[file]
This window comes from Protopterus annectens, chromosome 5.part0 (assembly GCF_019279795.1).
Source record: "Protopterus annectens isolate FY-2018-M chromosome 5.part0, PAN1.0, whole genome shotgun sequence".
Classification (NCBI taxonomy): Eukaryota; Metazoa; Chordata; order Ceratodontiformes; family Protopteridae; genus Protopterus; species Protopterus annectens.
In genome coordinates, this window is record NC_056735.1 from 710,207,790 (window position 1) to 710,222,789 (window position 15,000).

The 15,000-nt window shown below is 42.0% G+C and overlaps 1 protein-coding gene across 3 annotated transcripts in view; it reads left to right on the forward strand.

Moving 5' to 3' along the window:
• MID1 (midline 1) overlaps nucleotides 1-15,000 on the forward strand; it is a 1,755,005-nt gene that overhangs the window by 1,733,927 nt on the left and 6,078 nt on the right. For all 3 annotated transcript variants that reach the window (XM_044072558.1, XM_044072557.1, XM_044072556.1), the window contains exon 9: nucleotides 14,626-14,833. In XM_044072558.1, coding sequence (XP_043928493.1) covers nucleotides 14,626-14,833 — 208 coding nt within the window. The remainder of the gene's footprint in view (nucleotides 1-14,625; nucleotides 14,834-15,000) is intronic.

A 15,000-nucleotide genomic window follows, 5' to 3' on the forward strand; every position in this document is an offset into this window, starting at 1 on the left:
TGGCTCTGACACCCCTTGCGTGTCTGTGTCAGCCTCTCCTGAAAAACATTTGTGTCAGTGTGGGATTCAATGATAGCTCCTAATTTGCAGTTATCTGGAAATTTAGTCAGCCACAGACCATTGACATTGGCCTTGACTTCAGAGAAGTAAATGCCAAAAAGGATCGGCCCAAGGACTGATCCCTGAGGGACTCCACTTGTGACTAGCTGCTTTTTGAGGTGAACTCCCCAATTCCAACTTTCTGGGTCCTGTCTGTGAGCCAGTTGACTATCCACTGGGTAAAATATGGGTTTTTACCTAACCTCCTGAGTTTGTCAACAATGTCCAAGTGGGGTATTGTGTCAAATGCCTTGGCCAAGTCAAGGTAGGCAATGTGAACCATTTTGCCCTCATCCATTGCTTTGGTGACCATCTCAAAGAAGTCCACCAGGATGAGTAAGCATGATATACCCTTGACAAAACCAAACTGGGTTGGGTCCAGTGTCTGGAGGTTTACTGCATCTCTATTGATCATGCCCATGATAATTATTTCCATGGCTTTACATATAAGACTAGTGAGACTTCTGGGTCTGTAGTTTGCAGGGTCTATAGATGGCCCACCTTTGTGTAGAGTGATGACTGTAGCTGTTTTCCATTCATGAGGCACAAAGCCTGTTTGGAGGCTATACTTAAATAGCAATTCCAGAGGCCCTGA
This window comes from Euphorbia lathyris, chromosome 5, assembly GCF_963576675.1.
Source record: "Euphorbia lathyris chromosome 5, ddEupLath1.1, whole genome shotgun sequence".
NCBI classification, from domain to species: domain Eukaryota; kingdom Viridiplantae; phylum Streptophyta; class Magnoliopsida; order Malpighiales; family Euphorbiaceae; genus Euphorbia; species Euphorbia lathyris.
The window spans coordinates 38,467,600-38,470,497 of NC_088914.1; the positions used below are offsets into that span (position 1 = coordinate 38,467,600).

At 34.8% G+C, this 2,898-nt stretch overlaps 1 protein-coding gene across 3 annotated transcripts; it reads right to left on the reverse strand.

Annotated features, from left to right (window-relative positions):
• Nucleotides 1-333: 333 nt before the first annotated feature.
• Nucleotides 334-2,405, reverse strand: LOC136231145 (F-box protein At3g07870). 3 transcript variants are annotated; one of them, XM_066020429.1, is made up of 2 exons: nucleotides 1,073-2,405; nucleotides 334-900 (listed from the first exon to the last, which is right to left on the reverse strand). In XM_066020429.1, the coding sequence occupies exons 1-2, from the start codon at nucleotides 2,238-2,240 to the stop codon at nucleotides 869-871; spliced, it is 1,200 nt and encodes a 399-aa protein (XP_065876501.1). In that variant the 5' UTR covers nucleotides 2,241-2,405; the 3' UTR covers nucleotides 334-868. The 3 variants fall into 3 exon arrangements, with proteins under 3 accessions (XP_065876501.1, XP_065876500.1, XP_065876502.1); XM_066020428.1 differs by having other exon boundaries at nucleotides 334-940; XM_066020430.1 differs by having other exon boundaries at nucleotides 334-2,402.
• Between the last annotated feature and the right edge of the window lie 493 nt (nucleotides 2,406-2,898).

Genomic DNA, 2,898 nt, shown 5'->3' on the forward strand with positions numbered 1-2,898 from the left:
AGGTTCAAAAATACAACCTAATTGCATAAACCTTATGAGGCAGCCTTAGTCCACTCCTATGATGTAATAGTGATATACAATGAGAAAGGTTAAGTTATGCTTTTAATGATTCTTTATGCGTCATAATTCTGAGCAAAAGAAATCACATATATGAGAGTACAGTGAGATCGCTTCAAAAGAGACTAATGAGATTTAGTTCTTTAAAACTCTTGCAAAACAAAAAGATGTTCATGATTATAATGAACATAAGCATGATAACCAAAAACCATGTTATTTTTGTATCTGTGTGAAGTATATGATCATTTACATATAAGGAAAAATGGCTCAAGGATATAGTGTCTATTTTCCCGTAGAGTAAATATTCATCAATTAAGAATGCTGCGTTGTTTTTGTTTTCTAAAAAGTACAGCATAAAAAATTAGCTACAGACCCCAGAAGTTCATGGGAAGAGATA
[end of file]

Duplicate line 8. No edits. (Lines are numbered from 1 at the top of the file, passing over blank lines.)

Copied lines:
A 15,000-nucleotide genomic window follows, 5' to 3' on the forward strand; every position in this document is an offset into this window, starting at 1 on the left: